He played Joe Garelli on NBC's News Radio. Anybody who has ever worked at a radio station has known Joe Garelli: the rock-steady tech-head who can fix anything--even if it isn't broken. Rogan added an edge and a certain measure of mischief to the role and in so doing created a classic TV character right up there with Klinger, Cliffy and Les Nessman.

When the editors of SHECKY! attended the Festival in Montreal, we made a point of witnessing the standup of Joe Rogan when he did the Best of the Fest show at the Comedy Works on Bishop St. It's easy to understand why Rogan cites Sam Kinison and Bill Hicks as influences on his standup.

With News Radio in his rear view, Rogan has plans for CD's, live appearances and more. He managed to squeeze in an interview with SHECKY!--Brian McKim

When and where did you begin your career as a standup comic?

I started August 27 , 1988, at Stitches in Boston.

Who was the first person to convince you that you could do standup?

I really never had any ambitions to be a standup comic. I was talked into it by guys that I used to work out with. I was always cracking them up in the locker room doing impressions of our friends, or talking about a girl I was dating that was a huge feminist. (She's actually in my act now.) And my buddy Ed was always telling me to do standup. I really never thought people would think that I was funny, I thought (my friends) thought I was funny because I was their friend, but other people would just think I was an asshole. I was at least partly right :-) That's actually one of the keys to my act, my act is so completely and totally uncensored that the only way I could really pull it off is if I treat the audience like they're my best friends and I talk to them completely honestly. People for the most part can smell lies, at least I thought that until I saw audiences applaud at Carlos Mencia :-)

Had you always
planned to become
an actor?

Nope. I never had any ambitions for that at all. I was on the MTV Half Hour Comedy Hour way back in, like, '94, and MTV asked me to do a pilot for some dopey game show they were gonna do. If I did the pilot I would have gotten $500 and I would have been exclusive to MTV for the next three years. (sounds fair, no? hehe) My manager is a slick motherfucker and he had an idea, he sent my tape out to all these network folks and said that MTV was gonna sign an exclusive deal with me, and if they wanted to do something with me they had to move right now!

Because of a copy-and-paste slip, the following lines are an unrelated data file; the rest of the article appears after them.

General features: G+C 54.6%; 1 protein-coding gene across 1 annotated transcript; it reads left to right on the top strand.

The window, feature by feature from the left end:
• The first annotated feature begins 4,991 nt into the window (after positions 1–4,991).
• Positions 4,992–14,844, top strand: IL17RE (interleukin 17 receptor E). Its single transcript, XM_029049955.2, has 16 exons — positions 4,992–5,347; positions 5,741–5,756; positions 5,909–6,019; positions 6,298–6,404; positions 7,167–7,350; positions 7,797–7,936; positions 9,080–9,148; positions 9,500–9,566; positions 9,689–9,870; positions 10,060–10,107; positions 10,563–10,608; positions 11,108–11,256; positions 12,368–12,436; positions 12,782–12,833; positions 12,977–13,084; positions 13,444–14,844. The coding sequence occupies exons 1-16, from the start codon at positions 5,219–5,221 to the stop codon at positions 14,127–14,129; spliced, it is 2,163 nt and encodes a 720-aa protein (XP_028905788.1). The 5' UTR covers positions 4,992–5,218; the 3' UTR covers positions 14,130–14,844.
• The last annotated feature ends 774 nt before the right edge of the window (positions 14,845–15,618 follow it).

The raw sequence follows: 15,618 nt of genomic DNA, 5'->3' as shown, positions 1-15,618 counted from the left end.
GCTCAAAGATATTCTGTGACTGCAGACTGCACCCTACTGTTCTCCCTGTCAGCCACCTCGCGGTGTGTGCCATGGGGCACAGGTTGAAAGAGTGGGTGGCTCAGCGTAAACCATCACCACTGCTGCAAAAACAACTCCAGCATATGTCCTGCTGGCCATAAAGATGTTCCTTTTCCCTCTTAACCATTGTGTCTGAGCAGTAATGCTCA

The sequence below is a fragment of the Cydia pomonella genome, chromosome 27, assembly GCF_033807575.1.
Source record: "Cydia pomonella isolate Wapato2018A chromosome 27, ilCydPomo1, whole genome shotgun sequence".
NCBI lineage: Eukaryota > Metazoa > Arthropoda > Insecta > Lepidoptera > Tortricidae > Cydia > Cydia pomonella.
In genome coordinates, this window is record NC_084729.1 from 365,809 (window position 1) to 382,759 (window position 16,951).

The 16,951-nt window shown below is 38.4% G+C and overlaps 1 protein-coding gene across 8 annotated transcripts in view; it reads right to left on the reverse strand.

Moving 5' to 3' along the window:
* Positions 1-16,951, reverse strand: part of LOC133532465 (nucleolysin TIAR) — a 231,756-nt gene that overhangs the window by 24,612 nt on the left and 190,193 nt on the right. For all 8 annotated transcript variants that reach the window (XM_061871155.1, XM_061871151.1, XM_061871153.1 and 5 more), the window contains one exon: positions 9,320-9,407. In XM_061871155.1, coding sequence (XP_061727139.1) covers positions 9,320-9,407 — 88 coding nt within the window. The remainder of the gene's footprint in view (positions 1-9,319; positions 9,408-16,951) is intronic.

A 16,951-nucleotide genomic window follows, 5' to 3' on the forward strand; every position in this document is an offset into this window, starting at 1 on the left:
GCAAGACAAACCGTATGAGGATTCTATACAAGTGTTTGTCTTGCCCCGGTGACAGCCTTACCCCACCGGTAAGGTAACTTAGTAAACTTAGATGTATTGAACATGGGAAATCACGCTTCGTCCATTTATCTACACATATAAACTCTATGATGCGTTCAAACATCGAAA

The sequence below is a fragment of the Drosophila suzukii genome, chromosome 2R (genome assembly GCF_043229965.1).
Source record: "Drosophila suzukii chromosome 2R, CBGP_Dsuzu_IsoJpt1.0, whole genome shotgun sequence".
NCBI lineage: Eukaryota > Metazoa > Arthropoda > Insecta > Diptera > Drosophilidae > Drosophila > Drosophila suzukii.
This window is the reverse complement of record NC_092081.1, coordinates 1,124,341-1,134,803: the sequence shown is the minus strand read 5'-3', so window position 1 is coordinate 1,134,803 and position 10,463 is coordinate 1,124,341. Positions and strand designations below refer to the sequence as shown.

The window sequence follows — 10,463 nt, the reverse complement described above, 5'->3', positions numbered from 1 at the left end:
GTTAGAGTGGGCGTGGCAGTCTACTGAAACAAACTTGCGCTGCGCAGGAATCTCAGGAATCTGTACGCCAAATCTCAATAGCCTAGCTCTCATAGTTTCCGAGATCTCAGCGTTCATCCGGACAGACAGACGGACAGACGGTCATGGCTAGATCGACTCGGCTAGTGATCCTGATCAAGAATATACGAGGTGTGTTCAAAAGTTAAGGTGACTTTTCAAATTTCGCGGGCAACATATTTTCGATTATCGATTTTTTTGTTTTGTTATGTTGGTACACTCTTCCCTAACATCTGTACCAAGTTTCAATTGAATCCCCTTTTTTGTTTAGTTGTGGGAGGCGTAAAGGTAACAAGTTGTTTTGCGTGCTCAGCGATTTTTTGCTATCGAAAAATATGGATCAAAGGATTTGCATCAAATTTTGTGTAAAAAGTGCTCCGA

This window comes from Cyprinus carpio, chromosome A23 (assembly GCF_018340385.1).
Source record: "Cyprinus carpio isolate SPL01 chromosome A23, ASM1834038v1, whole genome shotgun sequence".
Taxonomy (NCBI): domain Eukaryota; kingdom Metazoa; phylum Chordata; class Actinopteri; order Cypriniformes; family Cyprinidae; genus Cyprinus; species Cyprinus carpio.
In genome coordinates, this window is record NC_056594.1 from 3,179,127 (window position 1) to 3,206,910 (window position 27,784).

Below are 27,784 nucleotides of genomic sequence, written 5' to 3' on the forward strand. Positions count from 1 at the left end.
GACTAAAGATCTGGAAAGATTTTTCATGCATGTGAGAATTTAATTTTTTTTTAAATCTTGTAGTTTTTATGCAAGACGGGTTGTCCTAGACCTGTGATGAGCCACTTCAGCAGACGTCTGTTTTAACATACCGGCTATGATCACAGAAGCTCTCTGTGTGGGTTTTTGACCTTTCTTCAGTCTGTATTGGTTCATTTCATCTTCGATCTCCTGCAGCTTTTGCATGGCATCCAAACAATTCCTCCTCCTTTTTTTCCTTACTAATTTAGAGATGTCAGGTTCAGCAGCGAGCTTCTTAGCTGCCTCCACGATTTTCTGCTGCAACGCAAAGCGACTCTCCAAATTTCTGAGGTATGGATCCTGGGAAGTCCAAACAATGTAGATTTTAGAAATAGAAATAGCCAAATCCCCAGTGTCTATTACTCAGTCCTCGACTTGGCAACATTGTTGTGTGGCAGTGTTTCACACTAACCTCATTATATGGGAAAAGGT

Well, network folks, being the sheep that they are, immediately reacted and started a bidding war for me. I got a pile of cash and wound up on a Fox sitcom that Disney produced.

It was really weird, they had NO idea if I could act or not, and they just gave me the money and the opportunity. It wasn't until I was in L.A. in Dean Valentine(then "Mr. Big" at Disney)'s office that they even asked. It was odd. He said, "Can you act?" And I said "I think that if you can lie, you can act, and if you can lie to crazy girlfriends, you can act under pressure. So, I'm pretty sure I can pull it off."

If asked to name
your profession, would
it be actor or standup comic?

Standup comic. Say it loud, and say it proud.

Acting is just a part time job for me that allows me to buy expensive shit :-) If I could make the same amount of money doing standup it would be no contest. The problem is that if you do make that kind of money doing standup, it's not in clubs, it's in big auditoriums and large venues, and I really think something is lost when you do standup for a big crowd. It's sort of that diffusion-of-responsibility thing where the audience isn't totally connected to the show. It's no longer intimate, it's a "show" and you're not really "one" with the crowd for the most part.

I've done some big crowds at colleges and at the Wisconsin SummerFest, and I really prefer clubs.

What is the public's
biggest misconception
about standup comics?

Hmmm... I don't know what the biggest one is, but one that always annoys me is the misconception that standup comics are always "on." For the most part that's really only shitty comics that do that. I don't know ANY really funny comics that are annoying and constantly trying to be funny all the time in normal conversation. The ones that do that, without exception, usually suck--and probably steal. It's that "Robin Williams disease," Ya know? I saw him in Aspen and I had the overwhelming desire to tackle him and choke the fucking shit out of him. I just have this HUGE problem with joke thieves and needy fucks, and they're usually one in the same. I just don't understand how they get so far. It baffles me, and I can't understand why people think that's funny. But then again, "Titanic" won the Oscar, so what the fuck do I know?

Do you write most
of your material onstage
or off?

I write most of it offstage, but I certainly add tag lines and branch off of my jokes mostly onstage. Most of my bits are long stream-of-consciousness- type things, and when I'm doing them onstage, other places to take the theme or idea will hit me, and I just go with it.